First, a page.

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INTRODUCTION.

I. A GUIDE TO THE STUDY OF SIR WALTER SCOTT.

A CHRONOLOGICAL SURVEY OF HIS LIFE.

Border ancestry. Birth at Edinburgh, August 15, 1771. Precocious imagination ; education at Edinburgh High School and University. Unsuccessful attempts at law. Publication of first poem, 1796. Marriage, 1797. Publication of first novel, 1814. Establishment of Abbotsford. Travels. Baronetcy, 1820. Publication of histories. Bankruptcy and paralysis. Death at Abbotsford, September 21, 1832. Tomb at Dryburgh Abbey.

CHIEF ROMANTIC POEMS.

The Lay of the Last Minstrel (1805), a story of Scottish Border warfare. Marmion (1808), a tale of Flodden Field.

The Lady of the Lake (1810), a romance relating to Ellen Douglas.

TEN SELECTED NOVELS. Waverley (1814), a historical romance recounting the adventures of a Scotch hero in the service of Prince Charles Edward Stuart.

The Antiquary (1816), a story presenting two of Scott's best character sketches, in the portrayals of Jonathan Oldbuck and Edie Ochiltree, a Scottish mendicant of the 18th century.

Old Mortality (1816), a historical novel, so called because of the nickname given to the central character; he spent his time in restoring the gravestones of the Covenanters.

Rob Roy (1817), a novel narrating the adventures of the famous freebooter, MacGregor, “the foe of the rich and the friend of the poor.”

The Heart of Midlothian (1818), a romance of the Tolbooth, a famous prison in Edinburgh. The story has for its central figure one of Scott's most attractive heroines.

Ivanhoe (1819), a historical romance, whose graphic scenes are laid in England when Richard Cæur de Lion was king:

The Abbot (1820), a novel founded upon incidents in the history of Mary, Queen of Scots; a sequel to The Monastery.

Kenilworth (1821), a historical romance introducing Queen Elizabeth and her favorite courtier, Robert Dudley, Earl of Leicester.

The Talisman (1825), a novel whose scene is laid in Palestine in the time of the Crusades. Richard Cour de Lion and Saladin are leading characters.

Woodstock (1826), a novel that well illustrates Scott's partiality for the Stuart family. Oliver Cromwell figures as a leading character.

A GROUP OF HIS FRIENDS.

James Hogg (1770-1835).
Washington Irving (1783–1859).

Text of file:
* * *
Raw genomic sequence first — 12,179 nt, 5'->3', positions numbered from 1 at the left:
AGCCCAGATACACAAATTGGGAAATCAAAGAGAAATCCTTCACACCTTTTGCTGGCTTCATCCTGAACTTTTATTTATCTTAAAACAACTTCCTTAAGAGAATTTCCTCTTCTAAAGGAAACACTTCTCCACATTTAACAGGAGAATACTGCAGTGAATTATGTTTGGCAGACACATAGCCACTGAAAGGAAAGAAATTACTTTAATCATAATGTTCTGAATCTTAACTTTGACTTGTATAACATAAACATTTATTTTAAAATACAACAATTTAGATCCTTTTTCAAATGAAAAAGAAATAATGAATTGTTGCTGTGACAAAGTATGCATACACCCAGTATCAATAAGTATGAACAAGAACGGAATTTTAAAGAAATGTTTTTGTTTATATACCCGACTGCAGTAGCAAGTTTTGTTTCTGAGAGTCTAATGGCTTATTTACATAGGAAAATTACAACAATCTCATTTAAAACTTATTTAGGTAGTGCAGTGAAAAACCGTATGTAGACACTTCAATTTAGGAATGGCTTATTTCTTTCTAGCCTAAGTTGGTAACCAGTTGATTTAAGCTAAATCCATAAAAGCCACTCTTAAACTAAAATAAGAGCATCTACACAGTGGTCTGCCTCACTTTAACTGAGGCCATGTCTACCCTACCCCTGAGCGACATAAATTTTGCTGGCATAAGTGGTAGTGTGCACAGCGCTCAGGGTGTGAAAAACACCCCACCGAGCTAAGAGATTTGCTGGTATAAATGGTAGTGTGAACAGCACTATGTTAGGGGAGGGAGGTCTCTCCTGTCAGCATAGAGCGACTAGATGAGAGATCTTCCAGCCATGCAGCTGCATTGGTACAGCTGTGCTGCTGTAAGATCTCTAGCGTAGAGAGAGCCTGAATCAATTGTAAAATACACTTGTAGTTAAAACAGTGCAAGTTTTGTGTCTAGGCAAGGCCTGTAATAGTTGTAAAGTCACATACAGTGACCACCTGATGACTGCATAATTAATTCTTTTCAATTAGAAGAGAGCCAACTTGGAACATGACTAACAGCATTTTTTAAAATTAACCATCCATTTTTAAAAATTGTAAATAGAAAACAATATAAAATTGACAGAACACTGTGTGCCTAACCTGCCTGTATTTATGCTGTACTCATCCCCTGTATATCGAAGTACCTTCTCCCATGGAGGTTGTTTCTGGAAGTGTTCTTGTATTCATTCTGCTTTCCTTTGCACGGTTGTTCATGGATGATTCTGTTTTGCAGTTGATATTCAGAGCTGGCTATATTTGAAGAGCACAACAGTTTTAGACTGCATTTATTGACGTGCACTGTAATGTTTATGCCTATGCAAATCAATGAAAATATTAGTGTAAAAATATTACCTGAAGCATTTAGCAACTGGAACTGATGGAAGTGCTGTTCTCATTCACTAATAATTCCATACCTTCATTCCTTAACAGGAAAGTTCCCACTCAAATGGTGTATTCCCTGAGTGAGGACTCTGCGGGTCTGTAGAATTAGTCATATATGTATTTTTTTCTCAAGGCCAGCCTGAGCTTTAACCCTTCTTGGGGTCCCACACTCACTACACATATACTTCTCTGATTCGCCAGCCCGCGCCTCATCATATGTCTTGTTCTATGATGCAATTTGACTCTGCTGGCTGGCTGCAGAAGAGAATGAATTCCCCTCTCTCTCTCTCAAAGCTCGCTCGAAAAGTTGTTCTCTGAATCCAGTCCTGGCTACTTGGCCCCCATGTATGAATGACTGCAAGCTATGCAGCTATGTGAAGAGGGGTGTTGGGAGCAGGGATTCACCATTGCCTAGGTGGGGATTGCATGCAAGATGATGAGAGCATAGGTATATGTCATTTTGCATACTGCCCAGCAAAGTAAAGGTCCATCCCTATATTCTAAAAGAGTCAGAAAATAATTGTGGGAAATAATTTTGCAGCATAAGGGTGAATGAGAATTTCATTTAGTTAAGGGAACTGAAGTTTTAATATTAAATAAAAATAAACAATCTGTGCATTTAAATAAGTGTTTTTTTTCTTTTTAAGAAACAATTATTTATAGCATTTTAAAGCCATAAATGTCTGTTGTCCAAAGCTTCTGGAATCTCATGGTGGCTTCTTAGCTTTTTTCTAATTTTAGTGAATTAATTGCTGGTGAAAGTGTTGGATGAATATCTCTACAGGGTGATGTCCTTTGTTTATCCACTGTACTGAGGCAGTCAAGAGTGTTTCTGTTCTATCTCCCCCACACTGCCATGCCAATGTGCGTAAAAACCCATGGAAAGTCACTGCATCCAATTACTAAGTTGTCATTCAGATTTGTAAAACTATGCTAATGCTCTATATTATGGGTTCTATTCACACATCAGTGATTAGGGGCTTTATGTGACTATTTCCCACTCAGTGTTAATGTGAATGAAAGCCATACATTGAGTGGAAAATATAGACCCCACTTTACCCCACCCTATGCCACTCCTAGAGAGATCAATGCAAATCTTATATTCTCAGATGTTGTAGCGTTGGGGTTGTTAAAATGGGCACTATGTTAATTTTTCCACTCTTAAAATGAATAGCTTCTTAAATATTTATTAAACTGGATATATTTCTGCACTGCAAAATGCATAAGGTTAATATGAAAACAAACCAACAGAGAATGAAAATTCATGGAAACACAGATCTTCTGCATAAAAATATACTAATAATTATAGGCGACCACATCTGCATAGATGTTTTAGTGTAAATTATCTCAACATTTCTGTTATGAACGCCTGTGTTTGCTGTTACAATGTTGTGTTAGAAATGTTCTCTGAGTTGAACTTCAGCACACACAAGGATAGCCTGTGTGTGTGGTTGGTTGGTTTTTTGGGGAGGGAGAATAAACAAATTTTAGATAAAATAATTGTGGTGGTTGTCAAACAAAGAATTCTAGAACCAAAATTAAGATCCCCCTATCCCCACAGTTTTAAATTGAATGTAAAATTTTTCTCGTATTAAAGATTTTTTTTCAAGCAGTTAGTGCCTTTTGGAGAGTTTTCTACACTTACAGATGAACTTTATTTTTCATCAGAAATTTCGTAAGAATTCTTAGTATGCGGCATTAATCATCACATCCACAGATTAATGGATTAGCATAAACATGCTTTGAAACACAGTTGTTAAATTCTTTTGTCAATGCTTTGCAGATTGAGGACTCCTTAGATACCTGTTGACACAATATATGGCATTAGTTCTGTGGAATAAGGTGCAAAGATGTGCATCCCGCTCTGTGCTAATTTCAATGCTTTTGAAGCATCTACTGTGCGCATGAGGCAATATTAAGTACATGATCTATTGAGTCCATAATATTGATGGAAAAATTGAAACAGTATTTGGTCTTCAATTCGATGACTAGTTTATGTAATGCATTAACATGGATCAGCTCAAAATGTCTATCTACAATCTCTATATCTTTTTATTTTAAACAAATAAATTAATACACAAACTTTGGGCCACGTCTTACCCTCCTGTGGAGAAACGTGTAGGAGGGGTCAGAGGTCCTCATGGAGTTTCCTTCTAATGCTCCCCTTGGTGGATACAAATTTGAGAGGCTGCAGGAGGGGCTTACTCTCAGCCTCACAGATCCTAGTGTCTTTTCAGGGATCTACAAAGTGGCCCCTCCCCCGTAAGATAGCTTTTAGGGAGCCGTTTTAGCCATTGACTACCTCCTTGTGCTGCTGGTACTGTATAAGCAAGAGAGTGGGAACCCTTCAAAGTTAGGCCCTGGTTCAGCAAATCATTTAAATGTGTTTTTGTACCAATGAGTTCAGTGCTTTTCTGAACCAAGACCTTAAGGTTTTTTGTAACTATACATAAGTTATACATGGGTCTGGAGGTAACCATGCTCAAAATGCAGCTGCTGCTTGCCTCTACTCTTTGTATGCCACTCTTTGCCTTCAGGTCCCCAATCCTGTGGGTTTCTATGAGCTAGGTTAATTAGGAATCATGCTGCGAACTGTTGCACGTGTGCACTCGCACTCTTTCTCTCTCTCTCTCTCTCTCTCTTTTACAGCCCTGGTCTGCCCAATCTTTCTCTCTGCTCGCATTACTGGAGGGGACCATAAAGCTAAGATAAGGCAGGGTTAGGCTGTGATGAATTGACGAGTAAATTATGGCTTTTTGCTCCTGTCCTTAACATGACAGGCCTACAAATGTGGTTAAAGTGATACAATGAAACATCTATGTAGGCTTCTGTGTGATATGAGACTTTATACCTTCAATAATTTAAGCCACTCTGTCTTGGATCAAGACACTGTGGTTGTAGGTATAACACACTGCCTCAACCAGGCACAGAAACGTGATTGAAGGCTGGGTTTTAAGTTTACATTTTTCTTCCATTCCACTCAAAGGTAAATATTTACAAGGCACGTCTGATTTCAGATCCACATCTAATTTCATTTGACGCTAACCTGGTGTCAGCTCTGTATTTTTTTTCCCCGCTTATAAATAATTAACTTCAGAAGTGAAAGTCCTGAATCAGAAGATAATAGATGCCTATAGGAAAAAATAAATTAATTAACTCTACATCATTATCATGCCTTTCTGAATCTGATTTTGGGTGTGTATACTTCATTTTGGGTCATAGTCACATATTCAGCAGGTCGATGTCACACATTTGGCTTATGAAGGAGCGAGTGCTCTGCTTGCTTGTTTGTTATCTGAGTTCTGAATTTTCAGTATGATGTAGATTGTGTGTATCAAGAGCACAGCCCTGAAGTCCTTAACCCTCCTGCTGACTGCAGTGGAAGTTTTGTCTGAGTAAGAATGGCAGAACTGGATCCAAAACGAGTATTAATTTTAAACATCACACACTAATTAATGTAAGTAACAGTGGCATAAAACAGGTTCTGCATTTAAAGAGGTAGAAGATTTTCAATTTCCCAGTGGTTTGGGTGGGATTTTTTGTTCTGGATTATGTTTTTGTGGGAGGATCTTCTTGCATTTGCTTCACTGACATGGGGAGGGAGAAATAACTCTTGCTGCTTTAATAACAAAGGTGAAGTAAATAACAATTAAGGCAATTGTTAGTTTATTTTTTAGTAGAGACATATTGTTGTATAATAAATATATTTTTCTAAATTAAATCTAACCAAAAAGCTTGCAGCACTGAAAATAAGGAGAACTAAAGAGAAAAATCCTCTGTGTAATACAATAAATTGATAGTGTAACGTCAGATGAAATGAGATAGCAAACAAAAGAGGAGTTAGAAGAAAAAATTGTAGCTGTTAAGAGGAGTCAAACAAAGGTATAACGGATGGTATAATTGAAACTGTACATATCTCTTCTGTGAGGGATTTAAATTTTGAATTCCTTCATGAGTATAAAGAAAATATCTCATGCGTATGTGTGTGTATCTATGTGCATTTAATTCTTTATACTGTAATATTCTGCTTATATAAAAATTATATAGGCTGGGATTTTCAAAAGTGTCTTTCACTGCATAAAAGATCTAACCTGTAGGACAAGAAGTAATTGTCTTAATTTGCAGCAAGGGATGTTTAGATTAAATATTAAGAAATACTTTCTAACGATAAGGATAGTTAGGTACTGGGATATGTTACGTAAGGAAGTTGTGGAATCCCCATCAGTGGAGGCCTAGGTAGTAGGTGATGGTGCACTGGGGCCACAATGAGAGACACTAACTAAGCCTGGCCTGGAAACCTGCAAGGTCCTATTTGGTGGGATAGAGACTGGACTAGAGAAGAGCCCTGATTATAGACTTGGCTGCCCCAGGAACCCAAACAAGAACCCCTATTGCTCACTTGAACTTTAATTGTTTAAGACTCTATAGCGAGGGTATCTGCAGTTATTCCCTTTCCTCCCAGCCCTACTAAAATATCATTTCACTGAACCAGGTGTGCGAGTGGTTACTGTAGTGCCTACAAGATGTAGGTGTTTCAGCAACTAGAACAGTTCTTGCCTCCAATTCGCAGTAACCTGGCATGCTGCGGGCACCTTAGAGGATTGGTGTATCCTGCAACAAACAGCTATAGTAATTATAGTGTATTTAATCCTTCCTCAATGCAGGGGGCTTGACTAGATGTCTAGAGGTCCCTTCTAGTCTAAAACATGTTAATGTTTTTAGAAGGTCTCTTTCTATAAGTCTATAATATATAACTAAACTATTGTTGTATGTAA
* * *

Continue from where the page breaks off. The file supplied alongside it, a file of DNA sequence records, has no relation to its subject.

William Laidlaw (1780-1845).
William Wordsworth (1770-1850).
George Canning (1770-1827).
Robert Southey (1774-1843).
King George IV. (1762-1830).
William Erskine (1769–1822).

A FEW BIOGRAPHICAL REFERENCES.

Life of Sir Walter Scott, by John Gibson Lockhart.

Sir Walter Scott, a short biography, by R. H. Hutton (English Men of Letters Series).

Homes and Haunts of the British Poets, Vol. II., by William Howitt.

The Lands of Scott, by J. F. Hunnewell.
The Crayon Miscellany: Abbotsford, by Washington Irving.

II. SCOTT THE POET.

Scott the poet has been characterized as the latest minstrel, the last voice of the Old World, akin to Homer. Not the thoughts of men, but the deeds of heroes, constitute the chief material of his stirring poems. Scottish memories of a hot-blooded past delighted him, and he well understood the limit of his power, when he referred to his “hurried frankness of poetic composition, which pleases soldiers, sailors, and young people of bold and active dispositions." A romantic story he loved to tell, –

“Of lovers' sleights, of ladies' charms,

Of witches' spells and warriors' arms." Several circumstances contributed to foster Scott's adventure-loving spirit: His ancestors had, in their time, numbered many a hard rider along the English Border, and more than one of his clan had known how to handle a sword with as much skill as did Roderick Dhu. Likewise, the first eight years of the poet's life tended to develop a natural appreciation of the romantic. He was a sturdy little lad, but because of his lameness, he was sent from his Edinburgh home to his grandfather's farm, where it was thought that he might be cured by the outdoor life. This locality abounded in legends of the Border Country, and it was his chief delight

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